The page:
I know for sure, listening to my family and friends in the UK, that some public figures coming out have helped people understand alcoholism as much as they've reinforced some people's entrenched prejudices, so I can't knock them if that's what they feel they want to do, as long as it doesn't break another's anonymity.

May. 10 2011 12:36 PM
Michael Casey from N.Y.

Hi,

I had attended hundreds of meetings and came to conclusion that familiarity bred contempt.

AA is not so anonymous because some people "in the rooms" go beyond the singleness of purpose and become intrusive in other people's lives without letting the other member know about it.

I'll consult with a religious member within my community.

May. 10 2011 11:08 AM

MrD --

Good point. In Susan Cheever's case, she's made a literary career out of her and her father's alcoholism. These people have no shame and are way too self assured.

May. 10 2011 11:07 AM
RW from Brooklyn

This guy doesn't have a clue about this tradition of AA or any other 12 step program. It's not only about keeping your identity protected from other AAs or your participation in the program from the public or even about protecting the rep of AA from people who relapse. It's also about everyone entering those rooms on the same level. It's about creating an environment that feels safe for frightened addicts to enter. It's about preventing personalities from becoming gurus or speaking on behalf of the fellowship when speaking in public about their recovery. And finally it's about being able to say anything within the rooms and KNOW that it will not be repeated no matter what.

May. 10 2011 11:05 AM
MrD

Why do some people (David Colman, Susan Cheever, etc.) think they have so much wisdom that they can "fix" AA after 70 years? Not quite humility as I see it.

May. 10 2011 11:02 AM
Jennifer from NYC

I think posting photos of meetings, and breaking the anonymity of others, is immoral. I don't think AA should yield to the narcissism and no-holds-barred attitudes of today. It's arrogant - a cornerstone of addiction - to change rules to suit yourself.

May. 10 2011 11:01 AM
anonymous from NYC

David Coleman is missing the point today that he touched on at the end of his article. You, Jamie, hit it on the head in your introduction when you mentioned "pride" in recovery from alcoholism. Bill W. says in the AA 12 and 12, "pride cometh before the fall."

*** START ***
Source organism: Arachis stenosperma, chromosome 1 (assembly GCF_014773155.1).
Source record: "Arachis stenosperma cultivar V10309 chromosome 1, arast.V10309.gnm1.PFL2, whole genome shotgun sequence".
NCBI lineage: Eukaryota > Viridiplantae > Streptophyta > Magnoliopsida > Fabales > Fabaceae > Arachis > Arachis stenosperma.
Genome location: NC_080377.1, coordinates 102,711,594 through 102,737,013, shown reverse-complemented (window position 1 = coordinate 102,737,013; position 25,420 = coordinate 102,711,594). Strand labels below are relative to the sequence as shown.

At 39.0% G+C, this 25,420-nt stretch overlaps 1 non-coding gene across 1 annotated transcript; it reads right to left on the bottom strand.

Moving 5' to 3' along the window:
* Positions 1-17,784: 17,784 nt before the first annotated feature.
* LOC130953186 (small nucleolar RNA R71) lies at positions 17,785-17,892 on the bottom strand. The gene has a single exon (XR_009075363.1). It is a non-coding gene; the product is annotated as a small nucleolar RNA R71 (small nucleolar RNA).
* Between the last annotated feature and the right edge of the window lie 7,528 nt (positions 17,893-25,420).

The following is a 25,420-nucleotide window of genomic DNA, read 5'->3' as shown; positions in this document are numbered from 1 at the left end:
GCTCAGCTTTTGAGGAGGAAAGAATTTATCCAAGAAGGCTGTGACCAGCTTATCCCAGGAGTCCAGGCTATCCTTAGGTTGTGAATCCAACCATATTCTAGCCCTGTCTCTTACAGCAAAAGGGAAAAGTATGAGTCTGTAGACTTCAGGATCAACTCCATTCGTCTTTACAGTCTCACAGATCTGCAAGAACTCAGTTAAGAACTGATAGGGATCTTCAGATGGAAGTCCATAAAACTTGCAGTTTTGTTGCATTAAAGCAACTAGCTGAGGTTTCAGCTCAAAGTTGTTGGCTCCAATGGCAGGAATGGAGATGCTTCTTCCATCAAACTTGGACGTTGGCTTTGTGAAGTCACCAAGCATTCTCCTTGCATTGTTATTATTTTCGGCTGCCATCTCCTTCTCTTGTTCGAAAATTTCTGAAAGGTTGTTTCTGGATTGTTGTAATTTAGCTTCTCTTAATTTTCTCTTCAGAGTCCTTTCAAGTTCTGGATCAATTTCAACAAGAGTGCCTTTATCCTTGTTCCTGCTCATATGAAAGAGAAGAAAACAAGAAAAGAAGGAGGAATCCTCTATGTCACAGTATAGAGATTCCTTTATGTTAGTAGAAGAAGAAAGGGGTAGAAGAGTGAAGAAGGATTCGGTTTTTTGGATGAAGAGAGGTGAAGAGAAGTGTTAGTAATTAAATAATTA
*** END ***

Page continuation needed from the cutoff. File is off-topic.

Anonymity is first and foremost, for this alcoholic, an ego deflating principle. Humility, the notion of being "right sized", is what keeps me sober. There is a subtle mental shift that can happen when the alcoholic is public and vocal about his or her recovery. The disease is 3 fold: mental, physical and spiritual. That has nothing to do with reaching out to the suffering alcoholic which we are indeed encouraged to do as stated in the AA Preamble.

May. 10 2011 10:59 AM

Why anonymity? Because being addicted to alcohol wasn't something you shared with the rest of the world years ago. Plus, and more importantly, anonymity allowed AA to do its work without being taken over by or being identified with any outside interest or interests.

I find this trend of showing personal scars to the community somewhat distasteful and pathetic. But I'm 50 so it's probably a generational thing. Stay well, all.

May. 10 2011 10:56 AM
Estelle

Since we have accepted the idea and problem of addiction nowadays, and we have such an obesity problem, why is Overeaters Anonymous not more widely utilized? Or promoted? The obesity problem cannot be completely explained by lack of nutritional education. Many people overeat for emotional and psychological reasons. Seems like OA could really fill a need here.

May. 10 2011 10:55 AM
Annah P

IThe main point of anonymity according to Bill Wilson was to protect the alcoholic from themselves. When recovered alcoholics think they are above respecting the proven tradition of anonymity, or are promoting their personality over the basic principles of AA, they risk hurting the institution as a whole and aren't helping others they are only helping themselves.

May. 10 2011 10:53 AM
Jeb from Greenpoint

Anonymity provides a low barrier of entry. Addicts need a path of least resistance at the earliest stages of recovery. Over time, it's likely less important, but at the start it's often crucial. TO VICTORIA: Relapse is part of recovery almost 100% of the time. No program promises an addict won't relapse. The anonymity is to prevent stigma, not protect AA's good name.

May. 10 2011 10:47 AM
R. from Manhattan

You're missing the point - It's not about shame or your relationship with the world, it's about your own personal boundaries.

Keeping the anonymity strengthens you. If you can go to a meeting and hear a movie star speak, and leave that meeting and never tell anyone, you have sane, strong, healthy boundaries and more recovery.

It's between you and your Higher Power.

May. 10 2011 10:46 AM
victoria

the whole point of anonymity is to keep the name of AA respected. If someone tells the world that they are sober and then relapse what does that say about AA?

May. 10 2011 10:44 AM

Leave a Comment

Register for your own account so you can vote on comments, save your favorites, and more. Learn more.
Please stay on topic, be civil, and be brief.
Email addresses are never displayed, but they are required to confirm your comments. Names are displayed with all comments. We reserve the right to edit any comments posted on this site. Please read the Comment Guidelines before posting. By leaving a comment, you agree to New York Public Radio's Privacy Policy and Terms Of Use.